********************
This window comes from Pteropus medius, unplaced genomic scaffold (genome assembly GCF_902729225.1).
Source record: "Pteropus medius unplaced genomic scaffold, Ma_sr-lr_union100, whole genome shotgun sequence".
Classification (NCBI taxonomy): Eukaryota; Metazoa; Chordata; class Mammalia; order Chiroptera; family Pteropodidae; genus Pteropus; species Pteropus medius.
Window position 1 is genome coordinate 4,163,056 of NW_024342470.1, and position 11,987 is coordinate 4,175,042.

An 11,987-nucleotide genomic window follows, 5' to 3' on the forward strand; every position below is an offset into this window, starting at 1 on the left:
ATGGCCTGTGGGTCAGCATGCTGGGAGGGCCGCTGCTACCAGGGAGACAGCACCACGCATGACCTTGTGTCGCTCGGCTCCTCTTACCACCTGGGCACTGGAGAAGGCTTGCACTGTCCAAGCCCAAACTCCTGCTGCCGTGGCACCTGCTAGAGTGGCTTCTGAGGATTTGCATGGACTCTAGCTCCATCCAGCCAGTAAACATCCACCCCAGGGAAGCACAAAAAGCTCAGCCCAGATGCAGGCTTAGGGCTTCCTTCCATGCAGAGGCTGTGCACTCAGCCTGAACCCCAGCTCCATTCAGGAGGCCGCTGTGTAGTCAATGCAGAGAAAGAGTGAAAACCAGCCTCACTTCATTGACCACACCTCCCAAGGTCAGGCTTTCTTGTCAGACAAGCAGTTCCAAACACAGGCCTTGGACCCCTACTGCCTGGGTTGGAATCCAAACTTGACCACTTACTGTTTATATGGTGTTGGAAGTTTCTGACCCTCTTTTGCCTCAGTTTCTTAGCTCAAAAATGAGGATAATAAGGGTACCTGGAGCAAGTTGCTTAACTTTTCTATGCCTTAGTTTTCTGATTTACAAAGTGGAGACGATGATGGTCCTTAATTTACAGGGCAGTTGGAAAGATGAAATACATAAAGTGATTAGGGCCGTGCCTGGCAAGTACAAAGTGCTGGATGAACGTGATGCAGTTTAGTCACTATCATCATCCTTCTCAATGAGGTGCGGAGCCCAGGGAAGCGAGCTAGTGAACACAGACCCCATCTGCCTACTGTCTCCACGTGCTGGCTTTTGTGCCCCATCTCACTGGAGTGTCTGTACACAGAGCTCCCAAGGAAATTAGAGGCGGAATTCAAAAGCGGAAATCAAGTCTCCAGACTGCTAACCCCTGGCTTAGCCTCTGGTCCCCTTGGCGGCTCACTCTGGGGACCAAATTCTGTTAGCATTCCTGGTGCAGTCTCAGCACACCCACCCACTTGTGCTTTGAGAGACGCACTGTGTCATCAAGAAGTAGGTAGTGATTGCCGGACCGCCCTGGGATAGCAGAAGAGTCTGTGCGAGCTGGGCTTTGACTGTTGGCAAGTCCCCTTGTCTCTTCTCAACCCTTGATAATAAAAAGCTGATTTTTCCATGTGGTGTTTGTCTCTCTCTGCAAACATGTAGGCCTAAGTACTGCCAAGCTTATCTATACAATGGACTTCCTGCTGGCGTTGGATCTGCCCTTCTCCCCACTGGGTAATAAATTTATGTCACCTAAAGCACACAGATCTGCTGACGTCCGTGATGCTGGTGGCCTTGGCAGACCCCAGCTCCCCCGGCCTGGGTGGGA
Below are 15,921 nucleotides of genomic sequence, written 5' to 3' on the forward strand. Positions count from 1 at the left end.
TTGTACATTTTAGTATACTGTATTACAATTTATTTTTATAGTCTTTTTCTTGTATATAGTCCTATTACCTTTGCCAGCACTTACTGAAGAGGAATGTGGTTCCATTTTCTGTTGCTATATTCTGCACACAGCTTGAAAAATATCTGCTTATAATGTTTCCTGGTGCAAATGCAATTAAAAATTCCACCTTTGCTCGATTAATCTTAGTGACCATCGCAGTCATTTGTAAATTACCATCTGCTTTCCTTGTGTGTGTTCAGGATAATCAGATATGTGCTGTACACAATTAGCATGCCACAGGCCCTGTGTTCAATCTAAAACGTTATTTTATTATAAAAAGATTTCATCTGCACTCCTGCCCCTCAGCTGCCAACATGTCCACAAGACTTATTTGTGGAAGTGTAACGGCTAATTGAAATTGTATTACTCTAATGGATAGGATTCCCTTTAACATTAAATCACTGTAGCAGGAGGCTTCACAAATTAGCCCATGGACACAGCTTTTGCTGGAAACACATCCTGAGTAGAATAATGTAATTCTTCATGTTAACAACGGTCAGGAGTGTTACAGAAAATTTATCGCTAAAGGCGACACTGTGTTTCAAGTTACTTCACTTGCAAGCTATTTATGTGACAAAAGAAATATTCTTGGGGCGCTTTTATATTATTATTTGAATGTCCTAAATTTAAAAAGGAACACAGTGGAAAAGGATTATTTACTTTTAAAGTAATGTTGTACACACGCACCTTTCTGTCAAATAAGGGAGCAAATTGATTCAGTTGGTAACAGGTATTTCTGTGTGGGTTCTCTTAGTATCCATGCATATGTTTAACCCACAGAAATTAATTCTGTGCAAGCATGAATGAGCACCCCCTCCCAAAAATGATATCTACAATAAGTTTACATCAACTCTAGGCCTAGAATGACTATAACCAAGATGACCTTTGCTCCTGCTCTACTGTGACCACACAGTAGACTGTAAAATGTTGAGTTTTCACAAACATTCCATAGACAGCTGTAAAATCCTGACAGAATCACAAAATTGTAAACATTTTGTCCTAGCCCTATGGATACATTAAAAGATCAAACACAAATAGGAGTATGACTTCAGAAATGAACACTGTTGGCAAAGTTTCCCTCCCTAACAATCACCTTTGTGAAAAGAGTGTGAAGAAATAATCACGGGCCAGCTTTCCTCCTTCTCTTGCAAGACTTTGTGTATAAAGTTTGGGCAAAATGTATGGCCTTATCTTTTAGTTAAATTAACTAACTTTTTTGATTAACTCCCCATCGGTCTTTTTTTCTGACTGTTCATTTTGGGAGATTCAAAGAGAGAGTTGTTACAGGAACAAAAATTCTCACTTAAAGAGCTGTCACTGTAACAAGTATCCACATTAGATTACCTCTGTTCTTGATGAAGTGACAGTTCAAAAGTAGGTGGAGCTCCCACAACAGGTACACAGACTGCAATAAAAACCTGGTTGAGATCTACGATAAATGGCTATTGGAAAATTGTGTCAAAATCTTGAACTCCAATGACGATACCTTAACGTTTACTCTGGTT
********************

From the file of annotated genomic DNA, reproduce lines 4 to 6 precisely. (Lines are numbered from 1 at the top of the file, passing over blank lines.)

Window position 1 is genome coordinate 4,163,056 of NW_024342470.1, and position 11,987 is coordinate 4,175,042.

An 11,987-nucleotide genomic window follows, 5' to 3' on the forward strand; every position below is an offset into this window, starting at 1 on the left:
ATGGCCTGTGGGTCAGCATGCTGGGAGGGCCGCTGCTACCAGGGAGACAGCACCACGCATGACCTTGTGTCGCTCGGCTCCTCTTACCACCTGGGCACTGGAGAAGGCTTGCACTGTCCAAGCCCAAACTCCTGCTGCCGTGGCACCTGCTAGAGTGGCTTCTGAGGATTTGCATGGACTCTAGCTCCATCCAGCCAGTAAACATCCACCCCAGGGAAGCACAAAAAGCTCAGCCCAGATGCAGGCTTAGGGCTTCCTTCCATGCAGAGGCTGTGCACTCAGCCTGAACCCCAGCTCCATTCAGGAGGCCGCTGTGTAGTCAATGCAGAGAAAGAGTGAAAACCAGCCTCACTTCATTGACCACACCTCCCAAGGTCAGGCTTTCTTGTCAGACAAGCAGTTCCAAACACAGGCCTTGGACCCCTACTGCCTGGGTTGGAATCCAAACTTGACCACTTACTGTTTATATGGTGTTGGAAGTTTCTGACCCTCTTTTGCCTCAGTTTCTTAGCTCAAAAATGAGGATAATAAGGGTACCTGGAGCAAGTTGCTTAACTTTTCTATGCCTTAGTTTTCTGATTTACAAAGTGGAGACGATGATGGTCCTTAATTTACAGGGCAGTTGGAAAGATGAAATACATAAAGTGATTAGGGCCGTGCCTGGCAAGTACAAAGTGCTGGATGAACGTGATGCAGTTTAGTCACTATCATCATCCTTCTCAATGAGGTGCGGAGCCCAGGGAAGCGAGCTAGTGAACACAGACCCCATCTGCCTACTGTCTCCACGTGCTGGCTTTTGTGCCCCATCTCACTGGAGTGTCTGTACACAGAGCTCCCAAGGAAATTAGAGGCGGAATTCAAAAGCGGAAATCAAGTCTCCAGACTGCTAACCCCTGGCTTAGCCTCTGGTCCCCTTGGCGGCTCACTCTGGGGACCAAATTCTGTTAGCATTCCTGGTGCAGTCTCAGCACACCCACCCACTTGTGCTTTGAGAGACGCACTGTGTCATCAAGAAGTAGGTAGTGATTGCCGGACCGCCCTGGGATAGCAGAAGAGTCTGTGCGAGCTGGGCTTTGACTGTTGGCAAGTCCCCTTGTCTCTTCTCAACCCTTGATAATAAAAAGCTGATTTTTCCATGTGGTGTTTGTCTCTCTCTGCAAACATGTAGGCCTAAGTACTGCCAAGCTTATCTATACAATGGACTTCCTGCTGGCGTTGGATCTGCCCTTCTCCCCACTGGGTAATAAATTTATGTCACCTAAAGCACACAGATCTGCTGACGTCCGTGATGCTGGTGGCCTTGGCAGACCCCAGCTCCCCCGGCCTGGGTGGGA